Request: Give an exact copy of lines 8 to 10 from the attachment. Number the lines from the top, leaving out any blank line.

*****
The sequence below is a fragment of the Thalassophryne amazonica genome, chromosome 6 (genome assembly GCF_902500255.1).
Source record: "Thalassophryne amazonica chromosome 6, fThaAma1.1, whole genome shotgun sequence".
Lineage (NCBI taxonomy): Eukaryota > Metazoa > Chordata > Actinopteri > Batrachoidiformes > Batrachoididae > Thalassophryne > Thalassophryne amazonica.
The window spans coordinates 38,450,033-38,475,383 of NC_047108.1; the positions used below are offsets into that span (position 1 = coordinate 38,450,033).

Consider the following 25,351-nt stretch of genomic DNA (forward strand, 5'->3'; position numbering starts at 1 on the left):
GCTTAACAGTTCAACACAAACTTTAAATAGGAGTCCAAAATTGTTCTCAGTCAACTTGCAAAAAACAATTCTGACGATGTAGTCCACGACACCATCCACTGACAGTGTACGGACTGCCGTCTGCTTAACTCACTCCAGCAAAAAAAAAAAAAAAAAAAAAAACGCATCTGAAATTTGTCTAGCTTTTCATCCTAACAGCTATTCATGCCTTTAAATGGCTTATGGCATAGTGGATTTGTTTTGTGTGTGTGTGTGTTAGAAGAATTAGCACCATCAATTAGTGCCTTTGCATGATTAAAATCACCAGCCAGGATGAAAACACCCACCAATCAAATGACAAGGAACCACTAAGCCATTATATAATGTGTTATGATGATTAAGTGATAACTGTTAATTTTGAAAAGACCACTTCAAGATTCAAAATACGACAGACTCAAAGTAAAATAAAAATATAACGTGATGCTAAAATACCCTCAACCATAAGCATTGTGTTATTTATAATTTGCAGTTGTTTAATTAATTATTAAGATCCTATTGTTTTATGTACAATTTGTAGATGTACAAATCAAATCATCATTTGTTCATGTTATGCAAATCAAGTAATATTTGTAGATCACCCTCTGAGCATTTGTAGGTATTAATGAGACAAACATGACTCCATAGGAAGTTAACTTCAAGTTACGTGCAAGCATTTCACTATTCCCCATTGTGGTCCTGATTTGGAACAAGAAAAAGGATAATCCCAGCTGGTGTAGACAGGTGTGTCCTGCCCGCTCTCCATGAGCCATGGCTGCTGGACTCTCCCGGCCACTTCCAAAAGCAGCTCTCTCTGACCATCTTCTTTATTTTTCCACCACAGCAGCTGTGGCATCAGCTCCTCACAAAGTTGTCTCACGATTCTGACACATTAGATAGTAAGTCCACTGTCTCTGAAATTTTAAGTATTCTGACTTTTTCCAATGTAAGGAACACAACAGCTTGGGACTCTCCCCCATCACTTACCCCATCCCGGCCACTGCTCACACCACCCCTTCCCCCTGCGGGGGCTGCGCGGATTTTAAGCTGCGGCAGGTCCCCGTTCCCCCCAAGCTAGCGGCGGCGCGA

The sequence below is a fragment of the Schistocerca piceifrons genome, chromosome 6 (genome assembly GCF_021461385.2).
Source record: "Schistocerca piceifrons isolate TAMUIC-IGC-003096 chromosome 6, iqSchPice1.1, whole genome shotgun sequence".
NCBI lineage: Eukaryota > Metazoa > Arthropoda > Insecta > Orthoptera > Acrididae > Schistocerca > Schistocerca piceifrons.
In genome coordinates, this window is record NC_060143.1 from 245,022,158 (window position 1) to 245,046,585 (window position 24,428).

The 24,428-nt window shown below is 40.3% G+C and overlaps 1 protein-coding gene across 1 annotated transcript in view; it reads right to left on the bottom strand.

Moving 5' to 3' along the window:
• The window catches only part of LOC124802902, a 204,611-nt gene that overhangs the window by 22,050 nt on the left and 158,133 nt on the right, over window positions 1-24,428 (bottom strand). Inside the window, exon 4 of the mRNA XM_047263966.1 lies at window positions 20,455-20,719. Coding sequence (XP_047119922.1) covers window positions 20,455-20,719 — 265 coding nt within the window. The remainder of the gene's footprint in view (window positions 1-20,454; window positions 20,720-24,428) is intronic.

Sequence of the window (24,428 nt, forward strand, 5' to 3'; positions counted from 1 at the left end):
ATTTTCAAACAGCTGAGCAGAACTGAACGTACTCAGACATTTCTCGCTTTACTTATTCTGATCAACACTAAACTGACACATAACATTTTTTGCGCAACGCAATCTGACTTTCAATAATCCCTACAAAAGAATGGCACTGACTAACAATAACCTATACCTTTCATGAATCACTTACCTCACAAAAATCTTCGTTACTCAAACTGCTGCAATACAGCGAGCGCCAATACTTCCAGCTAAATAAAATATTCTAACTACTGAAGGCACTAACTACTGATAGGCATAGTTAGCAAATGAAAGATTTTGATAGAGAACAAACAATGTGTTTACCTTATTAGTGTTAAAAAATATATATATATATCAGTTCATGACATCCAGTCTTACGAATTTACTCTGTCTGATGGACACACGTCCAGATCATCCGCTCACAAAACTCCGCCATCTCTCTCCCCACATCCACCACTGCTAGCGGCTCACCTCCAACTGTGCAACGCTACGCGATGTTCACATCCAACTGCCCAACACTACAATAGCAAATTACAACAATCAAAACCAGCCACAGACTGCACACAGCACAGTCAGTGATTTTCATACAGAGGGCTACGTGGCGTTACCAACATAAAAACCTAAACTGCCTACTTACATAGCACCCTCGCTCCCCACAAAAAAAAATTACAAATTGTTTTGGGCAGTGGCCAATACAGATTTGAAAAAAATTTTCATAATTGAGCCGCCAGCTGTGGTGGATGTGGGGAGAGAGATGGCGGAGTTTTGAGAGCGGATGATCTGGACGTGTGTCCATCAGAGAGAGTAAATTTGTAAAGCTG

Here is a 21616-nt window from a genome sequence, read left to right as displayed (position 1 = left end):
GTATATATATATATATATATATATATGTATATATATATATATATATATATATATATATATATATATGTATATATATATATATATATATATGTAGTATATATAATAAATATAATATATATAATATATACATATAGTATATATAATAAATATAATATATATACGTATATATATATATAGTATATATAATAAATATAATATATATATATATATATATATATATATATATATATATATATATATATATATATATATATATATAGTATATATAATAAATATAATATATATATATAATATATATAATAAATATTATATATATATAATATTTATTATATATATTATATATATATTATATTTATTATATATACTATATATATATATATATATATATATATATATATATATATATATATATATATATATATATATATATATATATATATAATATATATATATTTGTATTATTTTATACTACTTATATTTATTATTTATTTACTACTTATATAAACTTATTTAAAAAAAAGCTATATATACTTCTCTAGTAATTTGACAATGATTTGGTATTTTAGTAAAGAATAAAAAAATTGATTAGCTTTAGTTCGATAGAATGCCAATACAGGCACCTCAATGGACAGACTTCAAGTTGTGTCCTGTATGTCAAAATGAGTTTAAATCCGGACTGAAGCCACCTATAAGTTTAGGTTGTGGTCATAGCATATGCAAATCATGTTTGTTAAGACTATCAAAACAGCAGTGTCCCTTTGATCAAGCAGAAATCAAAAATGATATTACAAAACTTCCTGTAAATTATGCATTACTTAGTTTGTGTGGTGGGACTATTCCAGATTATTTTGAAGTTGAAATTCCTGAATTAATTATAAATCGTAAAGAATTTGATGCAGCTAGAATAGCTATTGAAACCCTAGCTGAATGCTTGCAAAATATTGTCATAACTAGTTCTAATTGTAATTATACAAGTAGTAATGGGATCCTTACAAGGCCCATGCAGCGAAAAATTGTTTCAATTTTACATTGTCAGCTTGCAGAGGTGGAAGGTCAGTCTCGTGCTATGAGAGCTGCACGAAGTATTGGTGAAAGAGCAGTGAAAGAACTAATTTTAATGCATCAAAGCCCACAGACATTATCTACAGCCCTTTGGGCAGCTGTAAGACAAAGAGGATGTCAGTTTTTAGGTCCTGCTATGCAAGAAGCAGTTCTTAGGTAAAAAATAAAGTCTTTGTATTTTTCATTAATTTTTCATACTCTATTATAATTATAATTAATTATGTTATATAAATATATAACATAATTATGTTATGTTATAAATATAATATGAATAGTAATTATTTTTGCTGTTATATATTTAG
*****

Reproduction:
Source record: "Schistocerca piceifrons isolate TAMUIC-IGC-003096 chromosome 6, iqSchPice1.1, whole genome shotgun sequence".
NCBI lineage: Eukaryota > Metazoa > Arthropoda > Insecta > Orthoptera > Acrididae > Schistocerca > Schistocerca piceifrons.
In genome coordinates, this window is record NC_060143.1 from 245,022,158 (window position 1) to 245,046,585 (window position 24,428).